Sunday, December 6, 2015

Around Town: Christmas in Hamburg

I am crazy about Christmas. It truly is the most wonderful time of the year. (As a Christmas Eve baby I feel can say corny things like that without being judged too harshly.)

Christmastime is also one of my favorite memories of living in Germany as a kid, because it was so magical. There were—and still are, judging by displays at some local convenience stores—people who decorate their trees with real candles (something that is on my list to try with a second, smaller tree. Don’t tell Larry!).

Weihnachtsmarkt at the Rathaus
A lot of our Christmas customs in the U.S. come from Germany, so of course I was super excited to be at the source when the holiday season hit. And yes, there is an official holiday season here. 

Although stores had Christmas stuff out on display starting in late October, Weihnachtsmärkte (Christmas markets) aren’t allowed to operate before the week preceding Advent.

I had to give up the dream of traveling to other cities all over Germany for their famed markets--too costly on our current budget. Thankfully I found a website for Hamburg’s many local Christmas markets. I counted 18 markets on the list and made a plan to visit them all.

Larger-than-life Weihnachtspyramid
at a downtown market
The markets officially opened on Monday, November 23. I hit six markets that first day; five of them before my German class in the afternoon. I hit an equal number of markets over the next couple of days but noticed two things: 1) as I visited markets I’d sometimes stumble across smaller markets not on the list and 2) with the exception of a few larger sites, most of the markets on the list were clearly social spots for their particular neighborhoods, concentrating solely on food, drink, and a carousel for the kids.

Stalls at the larger markets included fresh food,
jewelry, clothing, Christmas decorations...
I finally hit the wall on a dreary Sunday morning after traveling 35 minutes by bus to get to a market on the fringes of town. I spent only 30 seconds walking through the market itself, then crossed the street to hop on an approaching train back into town.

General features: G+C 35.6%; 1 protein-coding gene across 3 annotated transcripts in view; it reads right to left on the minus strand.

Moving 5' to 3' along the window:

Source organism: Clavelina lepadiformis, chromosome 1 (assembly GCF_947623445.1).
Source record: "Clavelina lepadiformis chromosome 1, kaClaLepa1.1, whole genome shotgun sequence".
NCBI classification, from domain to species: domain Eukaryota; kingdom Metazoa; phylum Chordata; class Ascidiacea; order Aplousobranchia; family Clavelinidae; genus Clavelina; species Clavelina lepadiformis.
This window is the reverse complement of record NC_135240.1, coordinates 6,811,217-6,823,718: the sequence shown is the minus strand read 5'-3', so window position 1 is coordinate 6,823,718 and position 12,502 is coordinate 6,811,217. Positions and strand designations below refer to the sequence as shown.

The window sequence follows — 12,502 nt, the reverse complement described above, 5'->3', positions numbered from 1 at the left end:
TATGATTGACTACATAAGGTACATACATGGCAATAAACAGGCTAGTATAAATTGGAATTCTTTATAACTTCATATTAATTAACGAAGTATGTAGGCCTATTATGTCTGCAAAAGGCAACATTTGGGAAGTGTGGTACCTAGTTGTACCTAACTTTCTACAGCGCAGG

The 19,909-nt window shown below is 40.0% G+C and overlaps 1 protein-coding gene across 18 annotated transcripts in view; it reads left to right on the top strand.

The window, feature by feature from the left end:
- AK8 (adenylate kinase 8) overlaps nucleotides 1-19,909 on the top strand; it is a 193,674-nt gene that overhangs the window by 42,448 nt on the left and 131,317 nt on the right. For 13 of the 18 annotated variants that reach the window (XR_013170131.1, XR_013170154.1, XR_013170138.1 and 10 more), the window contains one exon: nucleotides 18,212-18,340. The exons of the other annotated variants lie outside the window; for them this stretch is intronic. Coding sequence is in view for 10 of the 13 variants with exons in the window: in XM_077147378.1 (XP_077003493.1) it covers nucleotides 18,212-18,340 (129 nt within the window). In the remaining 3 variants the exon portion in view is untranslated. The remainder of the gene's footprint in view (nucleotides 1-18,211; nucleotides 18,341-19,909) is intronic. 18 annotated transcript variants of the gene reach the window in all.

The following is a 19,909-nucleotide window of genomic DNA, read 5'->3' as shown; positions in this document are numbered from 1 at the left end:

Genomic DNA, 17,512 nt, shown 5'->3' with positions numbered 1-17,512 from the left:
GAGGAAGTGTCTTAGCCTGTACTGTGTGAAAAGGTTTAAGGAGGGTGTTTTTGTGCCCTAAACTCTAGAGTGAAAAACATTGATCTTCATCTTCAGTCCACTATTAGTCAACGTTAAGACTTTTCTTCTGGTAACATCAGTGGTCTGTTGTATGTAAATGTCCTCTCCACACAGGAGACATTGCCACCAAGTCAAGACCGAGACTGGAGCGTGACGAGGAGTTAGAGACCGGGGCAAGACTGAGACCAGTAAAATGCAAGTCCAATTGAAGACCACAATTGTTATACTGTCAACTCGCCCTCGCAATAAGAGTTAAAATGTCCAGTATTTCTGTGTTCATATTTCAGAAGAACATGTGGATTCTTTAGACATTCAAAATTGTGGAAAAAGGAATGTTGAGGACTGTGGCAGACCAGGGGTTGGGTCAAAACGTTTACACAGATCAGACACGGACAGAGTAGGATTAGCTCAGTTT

The remaining targets on my list were equally far out if not further. I had visited 19 markets at this point and, since I already had the gifts I wanted and did not look forward to more long trips for disappointing cold and rainy tours of still more wurstschmalzkuchen (similar to beignets) or glühwein (warm mulled wine) stalls, I decided to call it a done deal.
...and novelty items, like tools
made out of chocolate

 But I did check out the parade downtown (see video and photos below). And my goal for next year will be to hit the out-of-town markets on my wish list to see how folks in the east and south do the holidays.

The parade started with a xylophone band playing Wham's "Last Christmas." 
(They played more traditional fare as the parade went on.


  1. Gluhwein is the best! Love the markets that have their own special mugs. We collected a few via the 1 euro deposit in Strasbourg & Karlsruhe (poo to the markets that use boring plastic cups). On Saturday we went to the German International School of Silicon Valley's Weihnachtsmärkte in Saturday, such fun!

    Next year - does this mean you're extending your stay? I'm behind on reading the blog/your tweets.

  2. Happy Holidays! Well, we're hoping to be in Germany (or nearby) beyond next fall...